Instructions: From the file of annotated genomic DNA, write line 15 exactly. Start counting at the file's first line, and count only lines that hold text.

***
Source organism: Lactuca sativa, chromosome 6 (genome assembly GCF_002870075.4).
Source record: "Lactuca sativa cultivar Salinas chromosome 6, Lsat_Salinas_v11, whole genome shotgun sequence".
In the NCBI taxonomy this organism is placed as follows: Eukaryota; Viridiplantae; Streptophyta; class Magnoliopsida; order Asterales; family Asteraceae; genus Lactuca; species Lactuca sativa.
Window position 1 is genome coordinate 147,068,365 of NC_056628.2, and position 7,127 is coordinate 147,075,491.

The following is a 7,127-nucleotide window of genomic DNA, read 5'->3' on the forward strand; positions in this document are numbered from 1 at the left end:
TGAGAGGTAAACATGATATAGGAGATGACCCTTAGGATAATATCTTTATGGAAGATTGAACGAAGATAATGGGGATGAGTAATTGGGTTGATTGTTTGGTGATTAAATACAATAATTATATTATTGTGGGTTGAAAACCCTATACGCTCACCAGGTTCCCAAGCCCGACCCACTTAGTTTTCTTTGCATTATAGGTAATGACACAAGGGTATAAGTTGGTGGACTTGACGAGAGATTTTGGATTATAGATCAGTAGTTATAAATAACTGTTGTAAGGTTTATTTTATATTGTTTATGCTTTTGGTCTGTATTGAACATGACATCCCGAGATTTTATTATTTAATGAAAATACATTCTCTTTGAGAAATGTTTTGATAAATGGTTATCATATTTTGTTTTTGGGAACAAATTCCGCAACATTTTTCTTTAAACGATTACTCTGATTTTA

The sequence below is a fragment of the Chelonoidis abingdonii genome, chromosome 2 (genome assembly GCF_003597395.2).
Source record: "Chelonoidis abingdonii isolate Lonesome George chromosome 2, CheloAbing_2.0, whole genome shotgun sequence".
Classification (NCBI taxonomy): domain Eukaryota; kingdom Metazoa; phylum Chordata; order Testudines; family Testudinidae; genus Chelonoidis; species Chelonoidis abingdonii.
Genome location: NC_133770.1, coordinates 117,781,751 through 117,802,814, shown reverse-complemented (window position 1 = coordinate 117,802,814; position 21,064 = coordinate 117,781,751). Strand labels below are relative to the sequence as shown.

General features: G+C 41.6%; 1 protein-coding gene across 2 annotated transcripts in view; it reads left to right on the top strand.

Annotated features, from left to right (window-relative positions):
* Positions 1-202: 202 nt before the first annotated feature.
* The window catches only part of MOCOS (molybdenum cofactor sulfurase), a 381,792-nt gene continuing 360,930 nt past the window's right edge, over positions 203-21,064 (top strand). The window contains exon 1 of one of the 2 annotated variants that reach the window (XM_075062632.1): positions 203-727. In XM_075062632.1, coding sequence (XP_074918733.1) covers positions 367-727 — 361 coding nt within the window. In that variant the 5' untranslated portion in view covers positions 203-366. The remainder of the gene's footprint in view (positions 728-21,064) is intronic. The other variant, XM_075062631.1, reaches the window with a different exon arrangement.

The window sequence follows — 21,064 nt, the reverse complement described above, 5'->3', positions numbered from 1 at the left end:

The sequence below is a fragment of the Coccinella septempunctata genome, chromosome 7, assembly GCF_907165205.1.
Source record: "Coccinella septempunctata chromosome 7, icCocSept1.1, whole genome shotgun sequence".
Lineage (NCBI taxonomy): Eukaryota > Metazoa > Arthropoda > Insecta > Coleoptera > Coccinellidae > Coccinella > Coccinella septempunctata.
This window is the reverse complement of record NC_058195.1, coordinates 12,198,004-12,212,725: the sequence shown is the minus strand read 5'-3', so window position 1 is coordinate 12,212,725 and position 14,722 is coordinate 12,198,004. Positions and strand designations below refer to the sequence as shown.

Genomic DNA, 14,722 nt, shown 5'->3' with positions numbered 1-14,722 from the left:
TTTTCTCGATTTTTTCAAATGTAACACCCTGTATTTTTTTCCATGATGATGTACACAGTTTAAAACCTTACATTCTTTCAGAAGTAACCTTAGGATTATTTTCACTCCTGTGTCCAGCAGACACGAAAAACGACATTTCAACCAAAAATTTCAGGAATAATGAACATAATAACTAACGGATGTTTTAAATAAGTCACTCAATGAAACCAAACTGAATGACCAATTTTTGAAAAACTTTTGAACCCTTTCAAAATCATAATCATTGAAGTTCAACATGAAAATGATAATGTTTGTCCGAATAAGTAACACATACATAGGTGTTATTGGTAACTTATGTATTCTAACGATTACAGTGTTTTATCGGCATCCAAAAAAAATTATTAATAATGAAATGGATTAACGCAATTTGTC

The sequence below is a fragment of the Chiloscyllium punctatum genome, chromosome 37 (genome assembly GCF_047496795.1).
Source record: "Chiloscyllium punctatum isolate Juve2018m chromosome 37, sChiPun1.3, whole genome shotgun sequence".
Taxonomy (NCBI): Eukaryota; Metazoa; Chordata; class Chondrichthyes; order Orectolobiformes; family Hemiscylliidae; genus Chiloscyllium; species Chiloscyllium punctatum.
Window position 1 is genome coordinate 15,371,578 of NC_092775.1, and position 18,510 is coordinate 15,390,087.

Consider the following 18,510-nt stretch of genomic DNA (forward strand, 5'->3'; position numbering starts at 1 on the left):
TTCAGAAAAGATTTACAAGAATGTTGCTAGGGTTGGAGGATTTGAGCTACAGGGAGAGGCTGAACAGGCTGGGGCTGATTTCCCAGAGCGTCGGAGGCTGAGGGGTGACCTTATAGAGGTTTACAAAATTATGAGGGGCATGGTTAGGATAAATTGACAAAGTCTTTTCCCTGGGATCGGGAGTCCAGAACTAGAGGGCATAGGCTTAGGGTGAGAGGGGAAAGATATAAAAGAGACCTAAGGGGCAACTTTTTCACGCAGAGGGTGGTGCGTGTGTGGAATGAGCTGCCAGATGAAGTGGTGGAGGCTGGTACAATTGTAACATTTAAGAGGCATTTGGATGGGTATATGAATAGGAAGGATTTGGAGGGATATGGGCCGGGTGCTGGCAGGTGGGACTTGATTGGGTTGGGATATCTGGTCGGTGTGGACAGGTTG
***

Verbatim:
The window sequence follows — 21,064 nt, the reverse complement described above, 5'->3', positions numbered from 1 at the left end: